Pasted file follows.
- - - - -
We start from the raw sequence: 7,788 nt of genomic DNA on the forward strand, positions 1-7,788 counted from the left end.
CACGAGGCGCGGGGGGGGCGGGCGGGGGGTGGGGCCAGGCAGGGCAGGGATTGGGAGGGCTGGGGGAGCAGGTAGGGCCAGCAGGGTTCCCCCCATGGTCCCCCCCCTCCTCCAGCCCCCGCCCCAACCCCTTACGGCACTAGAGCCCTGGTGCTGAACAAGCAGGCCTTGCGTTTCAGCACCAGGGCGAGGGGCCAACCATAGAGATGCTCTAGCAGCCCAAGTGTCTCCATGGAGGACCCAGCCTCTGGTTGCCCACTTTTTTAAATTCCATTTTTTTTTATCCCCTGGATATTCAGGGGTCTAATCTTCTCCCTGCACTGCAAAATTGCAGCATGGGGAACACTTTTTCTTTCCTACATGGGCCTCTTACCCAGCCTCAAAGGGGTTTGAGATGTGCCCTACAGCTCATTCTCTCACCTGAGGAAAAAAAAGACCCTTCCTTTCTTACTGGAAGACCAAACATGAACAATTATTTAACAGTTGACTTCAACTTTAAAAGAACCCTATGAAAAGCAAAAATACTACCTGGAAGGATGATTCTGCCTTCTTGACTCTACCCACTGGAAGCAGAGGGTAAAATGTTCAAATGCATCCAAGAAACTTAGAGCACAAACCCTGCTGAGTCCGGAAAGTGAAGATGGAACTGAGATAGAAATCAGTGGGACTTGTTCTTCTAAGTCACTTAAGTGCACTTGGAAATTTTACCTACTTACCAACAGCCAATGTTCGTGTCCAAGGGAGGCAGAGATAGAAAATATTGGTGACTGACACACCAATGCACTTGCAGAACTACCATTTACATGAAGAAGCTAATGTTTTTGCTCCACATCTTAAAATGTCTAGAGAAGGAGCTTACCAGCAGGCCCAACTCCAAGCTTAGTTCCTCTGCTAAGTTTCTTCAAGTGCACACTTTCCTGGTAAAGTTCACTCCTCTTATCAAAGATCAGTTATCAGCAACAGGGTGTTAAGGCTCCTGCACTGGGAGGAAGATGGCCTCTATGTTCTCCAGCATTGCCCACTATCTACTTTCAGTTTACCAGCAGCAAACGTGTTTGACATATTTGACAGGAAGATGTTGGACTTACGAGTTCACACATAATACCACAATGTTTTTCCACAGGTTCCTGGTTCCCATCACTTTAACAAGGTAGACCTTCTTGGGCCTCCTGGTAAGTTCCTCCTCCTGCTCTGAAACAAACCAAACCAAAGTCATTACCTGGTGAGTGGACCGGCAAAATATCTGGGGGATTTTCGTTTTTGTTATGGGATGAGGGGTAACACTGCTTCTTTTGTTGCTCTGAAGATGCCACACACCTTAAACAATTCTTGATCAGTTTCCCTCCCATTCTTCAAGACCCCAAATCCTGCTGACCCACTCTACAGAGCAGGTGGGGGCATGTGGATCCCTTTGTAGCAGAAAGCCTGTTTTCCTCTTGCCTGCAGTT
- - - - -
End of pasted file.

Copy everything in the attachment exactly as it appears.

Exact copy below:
We start from the raw sequence: 7,788 nt of genomic DNA on the forward strand, positions 1-7,788 counted from the left end.
CACGAGGCGCGGGGGGGGCGGGCGGGGGGTGGGGCCAGGCAGGGCAGGGATTGGGAGGGCTGGGGGAGCAGGTAGGGCCAGCAGGGTTCCCCCCATGGTCCCCCCCCTCCTCCAGCCCCCGCCCCAACCCCTTACGGCACTAGAGCCCTGGTGCTGAACAAGCAGGCCTTGCGTTTCAGCACCAGGGCGAGGGGCCAACCATAGAGATGCTCTAGCAGCCCAAGTGTCTCCATGGAGGACCCAGCCTCTGGTTGCCCACTTTTTTAAATTCCATTTTTTTTTATCCCCTGGATATTCAGGGGTCTAATCTTCTCCCTGCACTGCAAAATTGCAGCATGGGGAACACTTTTTCTTTCCTACATGGGCCTCTTACCCAGCCTCAAAGGGGTTTGAGATGTGCCCTACAGCTCATTCTCTCACCTGAGGAAAAAAAAGACCCTTCCTTTCTTACTGGAAGACCAAACATGAACAATTATTTAACAGTTGACTTCAACTTTAAAAGAACCCTATGAAAAGCAAAAATACTACCTGGAAGGATGATTCTGCCTTCTTGACTCTACCCACTGGAAGCAGAGGGTAAAATGTTCAAATGCATCCAAGAAACTTAGAGCACAAACCCTGCTGAGTCCGGAAAGTGAAGATGGAACTGAGATAGAAATCAGTGGGACTTGTTCTTCTAAGTCACTTAAGTGCACTTGGAAATTTTACCTACTTACCAACAGCCAATGTTCGTGTCCAAGGGAGGCAGAGATAGAAAATATTGGTGACTGACACACCAATGCACTTGCAGAACTACCATTTACATGAAGAAGCTAATGTTTTTGCTCCACATCTTAAAATGTCTAGAGAAGGAGCTTACCAGCAGGCCCAACTCCAAGCTTAGTTCCTCTGCTAAGTTTCTTCAAGTGCACACTTTCCTGGTAAAGTTCACTCCTCTTATCAAAGATCAGTTATCAGCAACAGGGTGTTAAGGCTCCTGCACTGGGAGGAAGATGGCCTCTATGTTCTCCAGCATTGCCCACTATCTACTTTCAGTTTACCAGCAGCAAACGTGTTTGACATATTTGACAGGAAGATGTTGGACTTACGAGTTCACACATAATACCACAATGTTTTTCCACAGGTTCCTGGTTCCCATCACTTTAACAAGGTAGACCTTCTTGGGCCTCCTGGTAAGTTCCTCCTCCTGCTCTGAAACAAACCAAACCAAAGTCATTACCTGGTGAGTGGACCGGCAAAATATCTGGGGGATTTTCGTTTTTGTTATGGGATGAGGGGTAACACTGCTTCTTTTGTTGCTCTGAAGATGCCACACACCTTAAACAATTCTTGATCAGTTTCCCTCCCATTCTTCAAGACCCCAAATCCTGCTGACCCACTCTACAGAGCAGGTGGGGGCATGTGGATCCCTTTGTAGCAGAAAGCCTGTTTTCCTCTTGCCTGCAGTT